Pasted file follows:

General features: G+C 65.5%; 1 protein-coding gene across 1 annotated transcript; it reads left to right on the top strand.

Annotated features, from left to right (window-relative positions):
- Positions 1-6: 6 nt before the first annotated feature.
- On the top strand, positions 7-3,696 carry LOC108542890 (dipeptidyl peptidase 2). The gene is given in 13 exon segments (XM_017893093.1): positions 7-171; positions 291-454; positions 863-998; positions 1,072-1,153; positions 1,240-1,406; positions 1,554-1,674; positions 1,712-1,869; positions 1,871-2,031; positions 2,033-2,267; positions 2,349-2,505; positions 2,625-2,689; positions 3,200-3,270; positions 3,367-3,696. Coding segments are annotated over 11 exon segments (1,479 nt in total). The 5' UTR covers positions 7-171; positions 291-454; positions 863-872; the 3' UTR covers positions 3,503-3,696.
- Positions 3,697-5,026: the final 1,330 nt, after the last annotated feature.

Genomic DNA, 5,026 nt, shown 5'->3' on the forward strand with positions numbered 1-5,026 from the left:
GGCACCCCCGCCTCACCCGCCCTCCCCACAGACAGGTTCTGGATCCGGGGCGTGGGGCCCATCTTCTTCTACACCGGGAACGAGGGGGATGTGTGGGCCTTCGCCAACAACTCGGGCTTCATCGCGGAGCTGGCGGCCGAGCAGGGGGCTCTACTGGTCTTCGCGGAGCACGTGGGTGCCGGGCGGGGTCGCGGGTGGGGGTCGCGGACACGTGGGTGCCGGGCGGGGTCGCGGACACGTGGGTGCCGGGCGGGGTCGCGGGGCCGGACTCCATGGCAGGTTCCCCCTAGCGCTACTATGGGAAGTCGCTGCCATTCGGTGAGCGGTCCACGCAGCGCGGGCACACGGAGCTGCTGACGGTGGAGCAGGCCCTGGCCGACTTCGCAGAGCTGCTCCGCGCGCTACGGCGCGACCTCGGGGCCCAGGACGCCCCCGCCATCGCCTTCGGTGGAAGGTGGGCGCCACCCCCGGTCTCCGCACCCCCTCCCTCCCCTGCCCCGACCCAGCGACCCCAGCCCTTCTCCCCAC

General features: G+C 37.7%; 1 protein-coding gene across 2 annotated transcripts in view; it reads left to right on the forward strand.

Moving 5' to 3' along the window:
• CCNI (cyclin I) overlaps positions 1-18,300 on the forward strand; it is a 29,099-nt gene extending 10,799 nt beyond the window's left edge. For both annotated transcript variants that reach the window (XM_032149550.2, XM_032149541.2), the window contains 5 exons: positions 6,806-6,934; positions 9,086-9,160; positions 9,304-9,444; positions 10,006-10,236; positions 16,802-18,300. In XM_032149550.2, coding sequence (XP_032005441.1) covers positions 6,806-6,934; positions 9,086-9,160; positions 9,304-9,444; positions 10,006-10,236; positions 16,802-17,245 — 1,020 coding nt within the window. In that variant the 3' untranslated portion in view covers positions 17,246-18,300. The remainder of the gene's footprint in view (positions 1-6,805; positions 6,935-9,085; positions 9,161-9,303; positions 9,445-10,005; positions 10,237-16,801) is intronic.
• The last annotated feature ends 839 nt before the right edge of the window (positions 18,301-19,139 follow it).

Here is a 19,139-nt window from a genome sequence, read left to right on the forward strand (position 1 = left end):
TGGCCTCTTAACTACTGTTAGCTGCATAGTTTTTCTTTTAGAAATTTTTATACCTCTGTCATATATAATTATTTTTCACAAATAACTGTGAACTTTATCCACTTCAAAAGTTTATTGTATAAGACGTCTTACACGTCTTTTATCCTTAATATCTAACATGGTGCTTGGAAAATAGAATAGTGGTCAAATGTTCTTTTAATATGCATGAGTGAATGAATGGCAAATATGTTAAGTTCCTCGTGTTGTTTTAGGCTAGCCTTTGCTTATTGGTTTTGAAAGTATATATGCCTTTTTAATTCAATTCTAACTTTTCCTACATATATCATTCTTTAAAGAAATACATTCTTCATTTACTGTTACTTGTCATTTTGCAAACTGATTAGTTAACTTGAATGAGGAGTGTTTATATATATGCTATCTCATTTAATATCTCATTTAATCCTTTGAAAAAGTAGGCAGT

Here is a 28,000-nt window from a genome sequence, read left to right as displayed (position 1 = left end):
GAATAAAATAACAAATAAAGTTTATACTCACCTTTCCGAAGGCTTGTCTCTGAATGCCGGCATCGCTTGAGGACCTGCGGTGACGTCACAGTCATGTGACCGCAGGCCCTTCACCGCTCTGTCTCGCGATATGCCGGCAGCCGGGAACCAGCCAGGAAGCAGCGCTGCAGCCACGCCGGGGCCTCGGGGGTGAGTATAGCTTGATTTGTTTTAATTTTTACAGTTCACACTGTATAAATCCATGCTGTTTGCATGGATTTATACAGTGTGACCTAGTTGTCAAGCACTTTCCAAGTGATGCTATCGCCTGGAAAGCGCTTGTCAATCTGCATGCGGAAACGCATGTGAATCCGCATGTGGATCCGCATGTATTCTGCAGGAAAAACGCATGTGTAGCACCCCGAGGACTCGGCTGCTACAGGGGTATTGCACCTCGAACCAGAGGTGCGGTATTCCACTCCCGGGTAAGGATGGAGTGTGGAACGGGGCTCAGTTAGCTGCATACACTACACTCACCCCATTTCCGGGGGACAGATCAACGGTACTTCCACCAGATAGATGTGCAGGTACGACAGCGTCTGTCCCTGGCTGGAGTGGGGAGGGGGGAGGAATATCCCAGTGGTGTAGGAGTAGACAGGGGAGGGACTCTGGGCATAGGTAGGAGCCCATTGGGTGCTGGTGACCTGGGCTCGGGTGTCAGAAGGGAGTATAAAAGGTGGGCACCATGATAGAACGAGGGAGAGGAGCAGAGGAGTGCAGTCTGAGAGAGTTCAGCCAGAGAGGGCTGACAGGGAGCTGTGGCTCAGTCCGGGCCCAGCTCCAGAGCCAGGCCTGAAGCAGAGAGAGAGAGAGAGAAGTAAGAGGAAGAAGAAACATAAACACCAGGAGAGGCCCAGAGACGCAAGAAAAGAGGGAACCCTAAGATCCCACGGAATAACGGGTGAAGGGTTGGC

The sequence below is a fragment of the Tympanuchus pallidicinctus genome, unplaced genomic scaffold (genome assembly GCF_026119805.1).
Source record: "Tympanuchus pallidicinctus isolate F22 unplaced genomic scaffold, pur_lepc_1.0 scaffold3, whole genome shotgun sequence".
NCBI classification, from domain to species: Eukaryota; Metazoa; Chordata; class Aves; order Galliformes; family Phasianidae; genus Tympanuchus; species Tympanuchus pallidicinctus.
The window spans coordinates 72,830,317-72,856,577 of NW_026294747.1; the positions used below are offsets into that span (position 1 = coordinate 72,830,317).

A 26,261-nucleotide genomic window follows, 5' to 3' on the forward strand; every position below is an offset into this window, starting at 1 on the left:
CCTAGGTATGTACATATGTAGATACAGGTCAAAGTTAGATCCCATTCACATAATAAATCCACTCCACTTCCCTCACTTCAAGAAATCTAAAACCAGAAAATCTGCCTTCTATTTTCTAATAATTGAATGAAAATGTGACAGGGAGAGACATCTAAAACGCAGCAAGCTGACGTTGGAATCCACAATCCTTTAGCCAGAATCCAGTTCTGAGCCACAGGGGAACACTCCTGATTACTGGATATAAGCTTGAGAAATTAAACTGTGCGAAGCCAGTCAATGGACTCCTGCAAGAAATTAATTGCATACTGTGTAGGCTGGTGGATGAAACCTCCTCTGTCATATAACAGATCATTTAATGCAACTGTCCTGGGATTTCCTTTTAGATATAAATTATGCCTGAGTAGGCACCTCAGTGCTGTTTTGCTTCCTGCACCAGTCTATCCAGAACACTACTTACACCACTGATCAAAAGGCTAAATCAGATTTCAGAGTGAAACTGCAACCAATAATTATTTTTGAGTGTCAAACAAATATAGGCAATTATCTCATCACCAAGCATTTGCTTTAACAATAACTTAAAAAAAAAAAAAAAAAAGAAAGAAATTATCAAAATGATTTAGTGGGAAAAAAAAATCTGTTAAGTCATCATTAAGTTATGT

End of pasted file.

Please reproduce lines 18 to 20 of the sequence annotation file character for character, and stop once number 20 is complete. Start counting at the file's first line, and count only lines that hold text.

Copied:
NCBI classification, from domain to species: Eukaryota; Metazoa; Chordata; class Aves; order Galliformes; family Phasianidae; genus Tympanuchus; species Tympanuchus pallidicinctus.
The window spans coordinates 72,830,317-72,856,577 of NW_026294747.1; the positions used below are offsets into that span (position 1 = coordinate 72,830,317).

A 26,261-nucleotide genomic window follows, 5' to 3' on the forward strand; every position below is an offset into this window, starting at 1 on the left: